The ovens at Mancino's Pizza & Grinders work overtime. They burn each day, turning out batches of the Lyell family's signature breadsticks, hot meat-and-cheese-covered grinders on freshly baked bread, and, of course, specialty or build-your-own pizzas. The ovens' interiors breathe thermal life into concoctions whose histories stretch far back in time. Their grinders were born—according to Mancino's menu—on the East Coast during World War I, when Italian immigrants served hearty sandwiches to shipyard workers who were grinding off rivets for warships. Near the ovens, cooks cover spaghetti and lasagna in handcrafted marinara sauce using an old family recipe known only to Grandma Lyell and her hairdresser. In addition to hardworking ovens, the restaurant's new location boasts four large-screen TVs and an ice-cream bar to cool down well-heated palates.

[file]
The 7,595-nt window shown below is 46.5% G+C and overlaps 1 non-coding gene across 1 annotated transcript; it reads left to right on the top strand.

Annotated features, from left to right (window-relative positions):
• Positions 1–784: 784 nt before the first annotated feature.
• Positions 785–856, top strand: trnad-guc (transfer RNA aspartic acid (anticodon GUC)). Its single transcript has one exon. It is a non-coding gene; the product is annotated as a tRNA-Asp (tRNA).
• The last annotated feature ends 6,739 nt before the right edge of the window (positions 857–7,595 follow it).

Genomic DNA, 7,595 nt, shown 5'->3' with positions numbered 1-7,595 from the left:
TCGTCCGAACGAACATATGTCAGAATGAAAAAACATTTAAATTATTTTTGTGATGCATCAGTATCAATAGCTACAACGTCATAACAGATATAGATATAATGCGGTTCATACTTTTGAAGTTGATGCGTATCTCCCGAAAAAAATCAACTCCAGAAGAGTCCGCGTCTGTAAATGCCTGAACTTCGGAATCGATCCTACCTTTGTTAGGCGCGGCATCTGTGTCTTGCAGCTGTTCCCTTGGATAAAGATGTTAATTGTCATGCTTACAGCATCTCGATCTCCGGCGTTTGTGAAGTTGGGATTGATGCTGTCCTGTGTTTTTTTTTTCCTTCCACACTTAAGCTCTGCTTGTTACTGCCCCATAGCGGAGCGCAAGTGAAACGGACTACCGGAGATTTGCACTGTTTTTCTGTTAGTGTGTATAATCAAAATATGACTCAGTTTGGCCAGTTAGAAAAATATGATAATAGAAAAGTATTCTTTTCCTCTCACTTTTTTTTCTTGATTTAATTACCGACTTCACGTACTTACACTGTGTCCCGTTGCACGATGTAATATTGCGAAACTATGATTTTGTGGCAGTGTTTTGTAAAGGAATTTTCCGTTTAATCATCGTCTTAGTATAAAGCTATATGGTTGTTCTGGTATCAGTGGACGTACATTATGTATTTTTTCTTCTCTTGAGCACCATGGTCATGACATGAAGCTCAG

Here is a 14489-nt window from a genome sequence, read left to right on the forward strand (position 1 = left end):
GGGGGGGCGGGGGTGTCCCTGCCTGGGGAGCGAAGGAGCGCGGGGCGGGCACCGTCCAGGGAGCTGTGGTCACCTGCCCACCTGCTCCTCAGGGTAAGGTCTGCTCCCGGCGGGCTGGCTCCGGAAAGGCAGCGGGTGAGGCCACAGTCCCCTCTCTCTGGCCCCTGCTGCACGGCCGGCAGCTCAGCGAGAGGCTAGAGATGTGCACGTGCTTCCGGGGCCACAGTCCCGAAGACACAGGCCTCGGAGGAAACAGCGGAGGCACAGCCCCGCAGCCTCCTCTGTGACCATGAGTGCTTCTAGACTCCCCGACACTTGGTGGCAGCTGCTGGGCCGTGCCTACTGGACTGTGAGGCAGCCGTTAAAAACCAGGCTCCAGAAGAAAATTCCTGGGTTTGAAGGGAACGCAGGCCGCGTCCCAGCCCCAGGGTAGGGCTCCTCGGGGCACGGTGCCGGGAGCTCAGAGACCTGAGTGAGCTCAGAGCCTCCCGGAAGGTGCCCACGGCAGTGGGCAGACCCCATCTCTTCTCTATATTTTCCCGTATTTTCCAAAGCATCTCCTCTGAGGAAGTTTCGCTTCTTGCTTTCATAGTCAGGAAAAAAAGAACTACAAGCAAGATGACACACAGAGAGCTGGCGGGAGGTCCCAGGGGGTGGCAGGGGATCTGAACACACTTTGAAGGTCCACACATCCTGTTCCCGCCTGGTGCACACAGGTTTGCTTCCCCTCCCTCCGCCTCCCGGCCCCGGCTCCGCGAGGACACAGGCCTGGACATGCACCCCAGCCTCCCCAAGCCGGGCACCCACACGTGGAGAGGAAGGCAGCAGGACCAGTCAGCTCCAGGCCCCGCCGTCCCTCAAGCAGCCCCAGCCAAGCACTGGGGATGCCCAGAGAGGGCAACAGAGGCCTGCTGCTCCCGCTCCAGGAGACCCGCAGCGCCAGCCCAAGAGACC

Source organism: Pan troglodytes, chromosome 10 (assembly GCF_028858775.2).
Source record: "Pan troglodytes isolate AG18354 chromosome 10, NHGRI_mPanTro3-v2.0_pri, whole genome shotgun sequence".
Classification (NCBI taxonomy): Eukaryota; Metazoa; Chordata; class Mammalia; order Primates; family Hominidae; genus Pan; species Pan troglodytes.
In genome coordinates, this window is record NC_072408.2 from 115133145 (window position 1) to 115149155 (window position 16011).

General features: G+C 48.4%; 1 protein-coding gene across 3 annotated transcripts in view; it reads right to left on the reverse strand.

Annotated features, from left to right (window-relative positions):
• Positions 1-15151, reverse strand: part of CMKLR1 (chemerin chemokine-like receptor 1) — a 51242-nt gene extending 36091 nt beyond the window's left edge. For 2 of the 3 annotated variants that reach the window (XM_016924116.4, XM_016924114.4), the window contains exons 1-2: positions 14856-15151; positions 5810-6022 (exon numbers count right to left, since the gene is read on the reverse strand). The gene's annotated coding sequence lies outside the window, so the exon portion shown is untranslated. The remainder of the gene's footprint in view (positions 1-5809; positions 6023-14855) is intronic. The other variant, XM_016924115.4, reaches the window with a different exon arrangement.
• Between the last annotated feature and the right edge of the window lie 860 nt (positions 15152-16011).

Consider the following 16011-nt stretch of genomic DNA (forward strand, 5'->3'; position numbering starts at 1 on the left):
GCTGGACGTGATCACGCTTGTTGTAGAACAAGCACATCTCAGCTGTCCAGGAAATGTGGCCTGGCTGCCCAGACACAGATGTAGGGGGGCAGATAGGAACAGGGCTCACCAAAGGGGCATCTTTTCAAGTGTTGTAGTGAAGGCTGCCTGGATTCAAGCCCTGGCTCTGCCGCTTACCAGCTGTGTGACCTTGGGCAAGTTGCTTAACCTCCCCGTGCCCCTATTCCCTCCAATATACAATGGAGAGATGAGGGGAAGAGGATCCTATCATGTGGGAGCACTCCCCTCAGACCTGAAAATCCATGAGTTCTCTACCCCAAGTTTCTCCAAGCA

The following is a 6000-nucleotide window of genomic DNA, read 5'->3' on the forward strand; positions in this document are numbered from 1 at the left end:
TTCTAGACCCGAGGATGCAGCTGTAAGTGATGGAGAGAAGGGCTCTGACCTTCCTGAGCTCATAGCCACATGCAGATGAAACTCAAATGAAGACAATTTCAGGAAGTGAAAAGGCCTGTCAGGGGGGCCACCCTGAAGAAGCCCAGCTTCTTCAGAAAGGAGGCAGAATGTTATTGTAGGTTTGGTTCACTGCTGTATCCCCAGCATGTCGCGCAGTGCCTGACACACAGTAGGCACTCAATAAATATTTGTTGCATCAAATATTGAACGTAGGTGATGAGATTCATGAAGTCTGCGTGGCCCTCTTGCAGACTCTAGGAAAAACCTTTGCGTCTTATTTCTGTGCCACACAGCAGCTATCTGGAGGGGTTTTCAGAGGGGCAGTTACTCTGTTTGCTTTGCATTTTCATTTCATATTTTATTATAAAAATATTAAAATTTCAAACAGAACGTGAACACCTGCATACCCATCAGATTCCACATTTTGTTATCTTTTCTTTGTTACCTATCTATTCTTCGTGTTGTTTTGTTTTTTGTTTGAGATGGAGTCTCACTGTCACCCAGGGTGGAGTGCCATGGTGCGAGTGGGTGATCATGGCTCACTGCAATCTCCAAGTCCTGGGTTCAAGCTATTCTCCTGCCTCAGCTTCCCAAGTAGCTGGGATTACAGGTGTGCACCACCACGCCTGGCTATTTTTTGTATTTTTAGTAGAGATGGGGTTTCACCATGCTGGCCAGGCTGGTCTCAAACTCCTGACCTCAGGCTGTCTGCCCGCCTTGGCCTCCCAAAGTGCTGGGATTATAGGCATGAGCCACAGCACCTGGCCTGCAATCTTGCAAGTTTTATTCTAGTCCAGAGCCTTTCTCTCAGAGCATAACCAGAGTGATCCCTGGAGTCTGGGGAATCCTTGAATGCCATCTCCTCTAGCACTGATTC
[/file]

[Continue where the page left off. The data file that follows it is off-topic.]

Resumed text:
Papa Murphy’s serves up a tasty menu of handmade "take ‘n’ bake" pizzas created using dough, cheeses, meats, and veggies that are freshly prepared every day (prices listed below are average; actual prices vary by location). After customers choose their pie, Papa Murphy's personable pizza fashioners will build the pizza in-store and then package it for customers to bake at home in the oven. Customers can select one of Papa Murphy's signature pizzas or customize their pie to a more specific taste, culling from the four sauces, three crusts, and more than 20 toppings available. Watch as Papa Murphy’s pizza professionals corral the ingredients of a signature pizza such as the cowboy ($14.99 for the 16” family size), complete with pepperoni, Italian sausage, mushrooms, and black olives. Or request a Chicago-style stuffed pizza ($16.99 for the family size), packed with onions, mozzarella, four kinds of meat, and one of the most efficient public-transit systems in America. Thin-crust fans can opt for an herb chicken Mediterranean deLITE ($11.99 for a large), smothered with feta cheese, olive oil, and spinach. And veggievores can avail themselves of Papa Murphy’s gourmet vegetarian option ($15.99 for the family size), which comes saturated with a creamy garlic sauce. Side your pizza with an order of cheesy bread ($3.99) or a two-liter soda ($2.09).